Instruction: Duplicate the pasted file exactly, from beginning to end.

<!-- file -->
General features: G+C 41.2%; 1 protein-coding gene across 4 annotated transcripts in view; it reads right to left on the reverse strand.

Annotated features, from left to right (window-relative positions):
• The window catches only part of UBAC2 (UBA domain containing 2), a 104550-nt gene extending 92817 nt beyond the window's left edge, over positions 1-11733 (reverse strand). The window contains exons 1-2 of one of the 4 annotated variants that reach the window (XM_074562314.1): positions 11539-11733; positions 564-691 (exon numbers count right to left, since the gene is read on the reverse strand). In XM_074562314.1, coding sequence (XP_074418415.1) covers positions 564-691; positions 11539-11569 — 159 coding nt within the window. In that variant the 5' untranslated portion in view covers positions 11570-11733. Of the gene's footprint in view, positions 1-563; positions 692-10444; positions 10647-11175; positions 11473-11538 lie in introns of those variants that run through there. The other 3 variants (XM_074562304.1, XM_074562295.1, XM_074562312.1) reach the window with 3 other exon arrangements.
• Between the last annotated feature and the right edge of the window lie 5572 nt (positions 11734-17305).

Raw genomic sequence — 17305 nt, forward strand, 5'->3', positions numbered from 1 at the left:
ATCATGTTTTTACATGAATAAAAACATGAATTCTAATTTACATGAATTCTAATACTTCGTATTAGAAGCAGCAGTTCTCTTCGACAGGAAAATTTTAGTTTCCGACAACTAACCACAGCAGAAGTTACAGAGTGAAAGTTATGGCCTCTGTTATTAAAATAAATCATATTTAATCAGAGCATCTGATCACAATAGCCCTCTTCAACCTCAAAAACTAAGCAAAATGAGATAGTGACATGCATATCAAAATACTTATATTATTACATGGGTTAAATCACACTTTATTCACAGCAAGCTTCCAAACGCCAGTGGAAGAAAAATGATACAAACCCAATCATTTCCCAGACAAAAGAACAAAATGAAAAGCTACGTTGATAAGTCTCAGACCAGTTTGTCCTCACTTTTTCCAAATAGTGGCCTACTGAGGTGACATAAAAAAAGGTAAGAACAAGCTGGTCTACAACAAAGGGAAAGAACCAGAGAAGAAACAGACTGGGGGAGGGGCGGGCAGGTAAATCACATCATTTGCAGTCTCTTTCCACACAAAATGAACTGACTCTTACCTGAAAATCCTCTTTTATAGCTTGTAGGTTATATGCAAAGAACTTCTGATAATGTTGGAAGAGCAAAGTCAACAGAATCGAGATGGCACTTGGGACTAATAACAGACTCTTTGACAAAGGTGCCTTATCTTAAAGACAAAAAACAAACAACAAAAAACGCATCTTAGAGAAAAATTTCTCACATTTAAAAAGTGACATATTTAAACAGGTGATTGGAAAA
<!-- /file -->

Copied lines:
General features: G+C 41.2%; 1 protein-coding gene across 4 annotated transcripts in view; it reads right to left on the reverse strand.

Annotated features, from left to right (window-relative positions):
• The window catches only part of UBAC2 (UBA domain containing 2), a 104550-nt gene extending 92817 nt beyond the window's left edge, over positions 1-11733 (reverse strand). The window contains exons 1-2 of one of the 4 annotated variants that reach the window (XM_074562314.1): positions 11539-11733; positions 564-691 (exon numbers count right to left, since the gene is read on the reverse strand). In XM_074562314.1, coding sequence (XP_074418415.1) covers positions 564-691; positions 11539-11569 — 159 coding nt within the window. In that variant the 5' untranslated portion in view covers positions 11570-11733. Of the gene's footprint in view, positions 1-563; positions 692-10444; positions 10647-11175; positions 11473-11538 lie in introns of those variants that run through there. The other 3 variants (XM_074562304.1, XM_074562295.1, XM_074562312.1) reach the window with 3 other exon arrangements.
• Between the last annotated feature and the right edge of the window lie 5572 nt (positions 11734-17305).

Raw genomic sequence — 17305 nt, forward strand, 5'->3', positions numbered from 1 at the left:
ATCATGTTTTTACATGAATAAAAACATGAATTCTAATTTACATGAATTCTAATACTTCGTATTAGAAGCAGCAGTTCTCTTCGACAGGAAAATTTTAGTTTCCGACAACTAACCACAGCAGAAGTTACAGAGTGAAAGTTATGGCCTCTGTTATTAAAATAAATCATATTTAATCAGAGCATCTGATCACAATAGCCCTCTTCAACCTCAAAAACTAAGCAAAATGAGATAGTGACATGCATATCAAAATACTTATATTATTACATGGGTTAAATCACACTTTATTCACAGCAAGCTTCCAAACGCCAGTGGAAGAAAAATGATACAAACCCAATCATTTCCCAGACAAAAGAACAAAATGAAAAGCTACGTTGATAAGTCTCAGACCAGTTTGTCCTCACTTTTTCCAAATAGTGGCCTACTGAGGTGACATAAAAAAAGGTAAGAACAAGCTGGTCTACAACAAAGGGAAAGAACCAGAGAAGAAACAGACTGGGGGAGGGGCGGGCAGGTAAATCACATCATTTGCAGTCTCTTTCCACACAAAATGAACTGACTCTTACCTGAAAATCCTCTTTTATAGCTTGTAGGTTATATGCAAAGAACTTCTGATAATGTTGGAAGAGCAAAGTCAACAGAATCGAGATGGCACTTGGGACTAATAACAGACTCTTTGACAAAGGTGCCTTATCTTAAAGACAAAAAACAAACAACAAAAAACGCATCTTAGAGAAAAATTTCTCACATTTAAAAAGTGACATATTTAAACAGGTGATTGGAAAA